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Iran Air
Iran Air already operates Boeing planes, including this 747-200 jet. (Press TV Photo)

A broad range of aerospace and defense stocks rose today as markets put a martial spin on President Donald Trump’s decision to make a “hard exit” from an international nuclear non-proliferation deal with Iran. That’s not surprising — nor is it surprising that Boeing’s share price fell instead.

Trump’s intention to reimpose trade sanctions almost certainly dooms Boeing’s $16.6 billion deal to sell 80 jets to Iran Air. That sale agreement covered 50 single-aisle 737 MAX jets and 80 wide-body 777s. A separate memorandum of agreement called for Boeing to sell 30 737 MAX jets to Iran Aseman Airlines for a list-price total of $3.4 billion.

The loss is tempered by the fact that Boeing wasn’t counting on the deals going through.

During a teleconference with analysts last month, Boeing CEO Dennis Muilenburg said 777 jet production rates were “not dependent” on the Iran deal. The company also has a healthy backlog of 737 jet orders to fall back on.

Boeing’s vice president for government operations communications, Gordon Johndroe, said in an email that the company “will consult with the U.S. government on next steps” regarding the Iran deal.

“As we have throughout this process, we’ll continue to follow the U.S. government’s lead,” Johndroe said.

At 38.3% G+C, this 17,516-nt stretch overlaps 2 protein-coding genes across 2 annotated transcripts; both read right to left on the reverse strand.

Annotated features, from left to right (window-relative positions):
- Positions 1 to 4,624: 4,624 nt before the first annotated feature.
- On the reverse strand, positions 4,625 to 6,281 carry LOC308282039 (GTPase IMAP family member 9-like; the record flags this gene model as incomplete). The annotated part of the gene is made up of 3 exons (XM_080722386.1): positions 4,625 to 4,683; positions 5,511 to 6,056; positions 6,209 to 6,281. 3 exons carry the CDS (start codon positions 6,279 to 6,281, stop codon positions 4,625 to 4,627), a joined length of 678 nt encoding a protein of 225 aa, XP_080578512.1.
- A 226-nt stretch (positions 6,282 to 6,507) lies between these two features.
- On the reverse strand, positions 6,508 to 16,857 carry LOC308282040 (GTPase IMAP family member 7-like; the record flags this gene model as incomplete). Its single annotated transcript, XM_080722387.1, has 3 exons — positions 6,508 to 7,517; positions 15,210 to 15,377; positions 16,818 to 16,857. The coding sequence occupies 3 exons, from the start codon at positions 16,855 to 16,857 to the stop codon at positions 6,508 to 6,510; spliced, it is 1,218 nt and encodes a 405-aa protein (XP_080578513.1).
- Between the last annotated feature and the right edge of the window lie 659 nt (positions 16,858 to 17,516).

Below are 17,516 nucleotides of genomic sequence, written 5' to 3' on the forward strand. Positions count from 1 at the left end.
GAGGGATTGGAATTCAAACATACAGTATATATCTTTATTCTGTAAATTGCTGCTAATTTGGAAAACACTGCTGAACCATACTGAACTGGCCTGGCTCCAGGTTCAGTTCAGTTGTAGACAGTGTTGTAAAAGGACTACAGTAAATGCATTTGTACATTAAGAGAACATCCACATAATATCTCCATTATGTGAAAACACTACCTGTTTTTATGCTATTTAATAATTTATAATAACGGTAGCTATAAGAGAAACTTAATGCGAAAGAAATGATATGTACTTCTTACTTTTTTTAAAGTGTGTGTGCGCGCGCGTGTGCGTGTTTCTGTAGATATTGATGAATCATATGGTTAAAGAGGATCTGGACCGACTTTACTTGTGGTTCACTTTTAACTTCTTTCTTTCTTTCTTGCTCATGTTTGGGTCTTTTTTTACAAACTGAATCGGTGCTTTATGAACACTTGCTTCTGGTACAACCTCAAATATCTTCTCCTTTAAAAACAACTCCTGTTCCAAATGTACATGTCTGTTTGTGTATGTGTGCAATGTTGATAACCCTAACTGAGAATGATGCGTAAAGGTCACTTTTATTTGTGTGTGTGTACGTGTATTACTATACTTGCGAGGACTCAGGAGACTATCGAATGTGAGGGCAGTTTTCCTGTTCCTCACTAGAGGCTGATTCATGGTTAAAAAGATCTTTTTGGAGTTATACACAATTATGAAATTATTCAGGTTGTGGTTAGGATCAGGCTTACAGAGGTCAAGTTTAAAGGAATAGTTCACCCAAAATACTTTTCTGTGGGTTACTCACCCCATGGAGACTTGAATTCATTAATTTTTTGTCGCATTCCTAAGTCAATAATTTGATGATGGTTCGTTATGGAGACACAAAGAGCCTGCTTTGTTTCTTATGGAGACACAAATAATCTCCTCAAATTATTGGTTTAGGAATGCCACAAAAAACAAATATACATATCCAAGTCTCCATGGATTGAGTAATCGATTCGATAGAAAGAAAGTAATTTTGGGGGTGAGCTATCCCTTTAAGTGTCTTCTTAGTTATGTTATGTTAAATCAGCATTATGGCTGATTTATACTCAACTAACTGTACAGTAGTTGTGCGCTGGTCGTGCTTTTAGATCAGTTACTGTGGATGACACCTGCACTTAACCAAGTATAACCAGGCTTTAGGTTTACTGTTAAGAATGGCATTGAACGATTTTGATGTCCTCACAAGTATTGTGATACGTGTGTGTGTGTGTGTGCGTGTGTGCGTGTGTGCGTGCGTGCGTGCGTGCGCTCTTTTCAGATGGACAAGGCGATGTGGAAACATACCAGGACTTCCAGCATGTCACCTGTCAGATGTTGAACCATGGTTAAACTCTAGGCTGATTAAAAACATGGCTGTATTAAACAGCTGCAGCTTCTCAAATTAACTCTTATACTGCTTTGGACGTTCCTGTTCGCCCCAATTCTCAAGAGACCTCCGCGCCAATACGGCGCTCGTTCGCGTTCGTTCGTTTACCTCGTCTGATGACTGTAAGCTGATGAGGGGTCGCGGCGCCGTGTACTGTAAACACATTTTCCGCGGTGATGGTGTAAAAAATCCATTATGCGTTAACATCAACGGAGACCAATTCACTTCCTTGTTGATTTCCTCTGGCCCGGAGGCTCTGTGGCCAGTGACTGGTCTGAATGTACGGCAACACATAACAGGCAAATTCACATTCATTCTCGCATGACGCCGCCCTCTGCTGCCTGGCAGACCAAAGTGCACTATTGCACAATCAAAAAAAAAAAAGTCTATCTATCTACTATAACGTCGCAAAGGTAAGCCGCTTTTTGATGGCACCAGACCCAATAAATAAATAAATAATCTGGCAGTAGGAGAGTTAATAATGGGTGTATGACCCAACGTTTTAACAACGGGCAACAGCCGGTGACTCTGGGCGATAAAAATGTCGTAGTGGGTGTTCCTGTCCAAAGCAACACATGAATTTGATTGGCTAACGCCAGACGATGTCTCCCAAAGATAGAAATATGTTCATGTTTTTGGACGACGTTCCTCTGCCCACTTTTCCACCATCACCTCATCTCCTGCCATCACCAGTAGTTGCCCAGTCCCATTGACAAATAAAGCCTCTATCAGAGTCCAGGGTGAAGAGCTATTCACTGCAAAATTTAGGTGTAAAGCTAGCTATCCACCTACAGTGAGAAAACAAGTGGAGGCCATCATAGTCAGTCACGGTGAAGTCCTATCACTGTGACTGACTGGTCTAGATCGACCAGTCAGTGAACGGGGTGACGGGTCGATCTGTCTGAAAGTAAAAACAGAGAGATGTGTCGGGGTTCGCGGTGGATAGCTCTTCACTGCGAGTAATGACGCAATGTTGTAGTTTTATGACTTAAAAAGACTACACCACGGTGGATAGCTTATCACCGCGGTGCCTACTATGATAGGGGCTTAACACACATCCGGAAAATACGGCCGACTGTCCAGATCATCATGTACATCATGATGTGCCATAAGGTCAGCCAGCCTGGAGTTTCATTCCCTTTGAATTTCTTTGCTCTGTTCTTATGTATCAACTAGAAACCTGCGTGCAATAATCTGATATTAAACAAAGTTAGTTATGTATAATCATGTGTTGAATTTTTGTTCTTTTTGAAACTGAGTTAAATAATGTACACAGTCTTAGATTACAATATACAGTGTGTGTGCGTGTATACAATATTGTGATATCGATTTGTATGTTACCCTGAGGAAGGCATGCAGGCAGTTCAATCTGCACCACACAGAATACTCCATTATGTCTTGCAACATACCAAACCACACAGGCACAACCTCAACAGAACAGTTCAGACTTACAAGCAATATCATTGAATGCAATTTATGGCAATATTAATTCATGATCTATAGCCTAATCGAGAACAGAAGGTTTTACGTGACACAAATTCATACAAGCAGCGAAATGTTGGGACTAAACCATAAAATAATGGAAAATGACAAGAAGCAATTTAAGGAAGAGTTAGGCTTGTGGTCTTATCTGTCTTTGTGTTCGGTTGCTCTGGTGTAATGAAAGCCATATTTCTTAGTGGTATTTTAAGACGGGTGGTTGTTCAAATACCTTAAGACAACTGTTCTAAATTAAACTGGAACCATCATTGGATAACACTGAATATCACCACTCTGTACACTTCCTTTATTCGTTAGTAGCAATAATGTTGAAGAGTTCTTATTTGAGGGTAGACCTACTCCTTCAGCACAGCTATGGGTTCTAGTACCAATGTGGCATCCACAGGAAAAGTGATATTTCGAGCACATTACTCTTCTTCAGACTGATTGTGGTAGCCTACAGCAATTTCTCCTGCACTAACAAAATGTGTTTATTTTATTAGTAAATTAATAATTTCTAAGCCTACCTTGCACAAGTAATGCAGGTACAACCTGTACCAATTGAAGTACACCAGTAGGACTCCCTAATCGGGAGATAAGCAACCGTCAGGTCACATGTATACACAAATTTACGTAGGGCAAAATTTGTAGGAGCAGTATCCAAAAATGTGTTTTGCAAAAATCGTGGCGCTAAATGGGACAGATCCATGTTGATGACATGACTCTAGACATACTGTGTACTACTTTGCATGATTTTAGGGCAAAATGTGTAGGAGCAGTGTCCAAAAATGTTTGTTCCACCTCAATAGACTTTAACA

Airbus struck a similar deal to sell 98 planes to Iran Air, for a list-price total amounting to $20.9 billion. Three planes have been delivered so far, but the fact that Airbus’ planes include U.S.-made parts could throw a roadblock in the way of further deliveries.

“We’re carefully analyzing the announcement and will be evaluating next steps consistent with our internal policies and in full compliance with sanctions and export control regulations,” Reuters quoted Airbus communications chief Rainer Ohler as saying. “This will take some time.”

At today’s market close, Boeing’s share price was down 0.63 percent at $338.37.

Other leading U.S. aerospace firms posted gains — partly due to expectations for increased defense spending, and partly as a reaction to last week’s defense-stock selloff.

It’s not just about Iran: Late last week, for example, the Air Force announced the selection of Lockheed Martin and Northrop Grumman to begin work on a new constellation of missile-warning satellites.

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